Says Maxwell: “Leaders develop daily, not in a day. I can tell you we need to not microwave leaders; we need to crockpot leaders. You don’t need a leadership course. You need a leadership culture. There’s a world of difference between those two. But the moment that you develop a leadership culture where consistently leadership is taught, and leadership is lived, and leadership is shared, and leadership is valued, the moment that you begin to develop a leadership culture, then things really begin to change incredibly for your organization.”


After hearing Earl Nightingale say that if you spend one hour a day every day on the same subject for five years, you could become an expert on the subject, Maxwell started spending at least one hour every day on learning about leadership. He read books about leadership, talked to leaders and asked them questions about leadership. He did leadership exercises. As he  practiced leadership, he began to get better. People started following him more and his influence began to expand. He could tell he was really learning how to lead, and that he was getting better. But he cautions that you don’t ever want to make the mistake of thinking you’ve arrived or that you’ve become an expert at leadership. Instead, it’s about continual growth and development within your lifetime.

Says Maxwell: “I was growing as a leader, and all of a sudden, the law of process began to take place in my life. It doesn’t take place in one day, and you don’t want to stop and say, ‘I just got good.’ Once you get into the process, you develop your leadership, and as you grow, you realize yesterday doesn’t look as great. Most people miss this. When you’re growing in the process, your success is being stored before it shows up. You’ve been a success the whole time, it’s just today that it shows up. See, the law of process says it’s got to be stored before it shows up. I  stopped asking ‘How long will it take?’ and I started asking ‘How far can I go?’ At the end of five years, I wasn’t an expert. I’m not an expert now, and I’ve been doing it for 50 years. Because the more you know, the more you know you don’t know. And the more you know you don’t know, the more you know you need to know more. So, if you need to know more, and you know you don’t know enough, you’re not an expert. The only experts I know are people that don’t know much but have a title.”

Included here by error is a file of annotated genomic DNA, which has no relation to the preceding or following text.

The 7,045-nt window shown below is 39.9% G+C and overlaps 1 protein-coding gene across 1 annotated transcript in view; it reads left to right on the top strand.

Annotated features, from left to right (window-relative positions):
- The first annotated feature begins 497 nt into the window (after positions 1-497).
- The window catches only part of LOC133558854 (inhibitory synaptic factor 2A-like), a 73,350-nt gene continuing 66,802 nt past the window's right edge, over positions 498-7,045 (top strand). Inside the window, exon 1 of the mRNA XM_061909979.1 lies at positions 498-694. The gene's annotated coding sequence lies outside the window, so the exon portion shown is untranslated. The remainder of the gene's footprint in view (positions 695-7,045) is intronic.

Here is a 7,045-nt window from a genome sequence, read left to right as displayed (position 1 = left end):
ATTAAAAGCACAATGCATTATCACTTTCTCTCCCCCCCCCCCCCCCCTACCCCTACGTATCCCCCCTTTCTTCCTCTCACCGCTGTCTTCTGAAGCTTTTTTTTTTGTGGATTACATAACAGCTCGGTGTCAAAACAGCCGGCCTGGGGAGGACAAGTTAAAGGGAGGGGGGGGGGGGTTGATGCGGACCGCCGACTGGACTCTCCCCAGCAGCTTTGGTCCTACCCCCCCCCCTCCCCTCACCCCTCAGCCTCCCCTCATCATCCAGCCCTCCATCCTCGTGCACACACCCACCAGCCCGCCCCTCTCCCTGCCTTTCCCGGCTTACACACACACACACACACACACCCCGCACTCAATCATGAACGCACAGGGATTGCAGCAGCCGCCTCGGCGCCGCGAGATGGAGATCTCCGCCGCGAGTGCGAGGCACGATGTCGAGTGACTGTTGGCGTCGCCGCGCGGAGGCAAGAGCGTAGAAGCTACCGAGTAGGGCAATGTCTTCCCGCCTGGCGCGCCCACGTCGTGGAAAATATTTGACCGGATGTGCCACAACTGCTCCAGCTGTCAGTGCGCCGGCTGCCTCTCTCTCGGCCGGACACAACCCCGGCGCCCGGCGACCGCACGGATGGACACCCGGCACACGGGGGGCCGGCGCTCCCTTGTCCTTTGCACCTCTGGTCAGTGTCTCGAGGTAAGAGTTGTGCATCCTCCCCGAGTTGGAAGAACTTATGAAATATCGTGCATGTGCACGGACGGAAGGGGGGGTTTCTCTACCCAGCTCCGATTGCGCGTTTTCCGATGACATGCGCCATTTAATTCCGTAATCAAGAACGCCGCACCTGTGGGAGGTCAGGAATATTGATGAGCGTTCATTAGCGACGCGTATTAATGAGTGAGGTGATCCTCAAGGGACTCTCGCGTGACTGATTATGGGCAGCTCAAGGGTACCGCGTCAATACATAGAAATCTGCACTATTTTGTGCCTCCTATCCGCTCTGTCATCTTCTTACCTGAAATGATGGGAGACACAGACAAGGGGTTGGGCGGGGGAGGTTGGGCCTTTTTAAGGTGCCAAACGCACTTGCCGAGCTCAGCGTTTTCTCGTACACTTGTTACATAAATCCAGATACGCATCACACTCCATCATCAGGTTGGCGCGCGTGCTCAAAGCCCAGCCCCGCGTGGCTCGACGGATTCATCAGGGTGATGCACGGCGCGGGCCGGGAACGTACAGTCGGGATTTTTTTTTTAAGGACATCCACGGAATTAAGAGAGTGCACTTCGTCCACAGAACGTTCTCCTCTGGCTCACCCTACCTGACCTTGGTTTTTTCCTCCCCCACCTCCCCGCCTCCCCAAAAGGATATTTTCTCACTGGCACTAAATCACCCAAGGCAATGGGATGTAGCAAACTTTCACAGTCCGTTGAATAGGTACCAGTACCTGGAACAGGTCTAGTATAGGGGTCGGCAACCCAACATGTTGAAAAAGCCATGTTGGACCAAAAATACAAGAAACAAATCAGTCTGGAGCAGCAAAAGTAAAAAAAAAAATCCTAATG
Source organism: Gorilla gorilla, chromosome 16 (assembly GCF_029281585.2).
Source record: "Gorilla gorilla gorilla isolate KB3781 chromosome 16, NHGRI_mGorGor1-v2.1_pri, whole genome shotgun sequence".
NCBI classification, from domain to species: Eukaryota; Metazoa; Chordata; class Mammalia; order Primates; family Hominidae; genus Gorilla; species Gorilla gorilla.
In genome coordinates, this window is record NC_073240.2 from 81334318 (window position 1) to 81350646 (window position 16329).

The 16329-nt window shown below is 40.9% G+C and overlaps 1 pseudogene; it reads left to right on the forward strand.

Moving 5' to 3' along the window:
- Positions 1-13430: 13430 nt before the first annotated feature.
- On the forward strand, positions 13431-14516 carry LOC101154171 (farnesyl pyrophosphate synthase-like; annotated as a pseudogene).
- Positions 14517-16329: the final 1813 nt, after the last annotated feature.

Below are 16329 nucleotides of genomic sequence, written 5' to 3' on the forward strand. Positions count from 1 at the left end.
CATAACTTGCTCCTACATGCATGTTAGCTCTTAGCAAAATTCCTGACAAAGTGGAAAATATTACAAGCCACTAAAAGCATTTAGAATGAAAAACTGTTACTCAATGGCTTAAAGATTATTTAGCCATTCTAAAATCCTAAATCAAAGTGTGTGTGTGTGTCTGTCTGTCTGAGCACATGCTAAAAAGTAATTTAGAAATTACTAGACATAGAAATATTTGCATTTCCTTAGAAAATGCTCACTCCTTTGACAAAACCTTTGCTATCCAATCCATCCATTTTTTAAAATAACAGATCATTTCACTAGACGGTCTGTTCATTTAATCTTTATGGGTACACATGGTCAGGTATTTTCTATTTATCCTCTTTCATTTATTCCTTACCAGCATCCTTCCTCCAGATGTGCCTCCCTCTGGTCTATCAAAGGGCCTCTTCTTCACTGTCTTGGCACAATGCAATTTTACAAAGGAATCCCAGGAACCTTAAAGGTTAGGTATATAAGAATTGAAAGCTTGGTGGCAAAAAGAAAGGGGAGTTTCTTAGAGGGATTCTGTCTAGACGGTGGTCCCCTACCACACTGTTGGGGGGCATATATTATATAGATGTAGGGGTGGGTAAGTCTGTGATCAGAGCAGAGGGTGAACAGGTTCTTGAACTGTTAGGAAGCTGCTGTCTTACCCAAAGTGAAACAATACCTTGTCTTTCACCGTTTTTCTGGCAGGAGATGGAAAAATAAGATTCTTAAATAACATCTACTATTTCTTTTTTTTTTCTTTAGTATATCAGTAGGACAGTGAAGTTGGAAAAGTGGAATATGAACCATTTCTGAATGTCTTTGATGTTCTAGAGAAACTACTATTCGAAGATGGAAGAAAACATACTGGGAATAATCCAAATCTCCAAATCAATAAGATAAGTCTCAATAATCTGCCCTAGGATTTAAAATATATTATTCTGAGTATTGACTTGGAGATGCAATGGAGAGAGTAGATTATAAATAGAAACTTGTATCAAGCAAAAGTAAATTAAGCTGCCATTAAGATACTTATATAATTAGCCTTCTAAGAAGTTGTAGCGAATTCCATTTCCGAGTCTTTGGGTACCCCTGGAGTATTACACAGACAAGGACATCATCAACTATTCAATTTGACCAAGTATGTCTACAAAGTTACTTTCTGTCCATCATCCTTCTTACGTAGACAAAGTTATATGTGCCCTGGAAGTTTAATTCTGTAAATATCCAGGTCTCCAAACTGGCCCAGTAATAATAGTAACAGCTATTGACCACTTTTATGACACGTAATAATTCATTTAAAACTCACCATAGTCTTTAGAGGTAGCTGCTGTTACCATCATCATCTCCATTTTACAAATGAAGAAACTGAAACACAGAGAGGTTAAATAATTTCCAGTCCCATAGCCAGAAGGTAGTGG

The law of addition. Maxwell defines this law by saying, “Leaders add value by serving others.” He says that you add value to others when you truly value them and when you intentionally do everything you can to make yourself valuable to them. Maxwell continues: “In relationships, you’re either a plus or a minus in life. It’s not that complicated. This whole area of valuing people and adding value to people. What it does is it allows you to be a plus in their life. When you’re a plus in person’s life, when they see you walk into the room, they say, ‘Oh my gosh, I’m so glad to see you.’”

As leaders, we add value to people. Maxwell’s coaching company has 50,000 coaches in 172 countries around the world. He takes his coaches through the qualities he believes are extremely important to be a successful organization. “Our opening line is this: We are people of value, who value people and add value to them,” Maxwell said.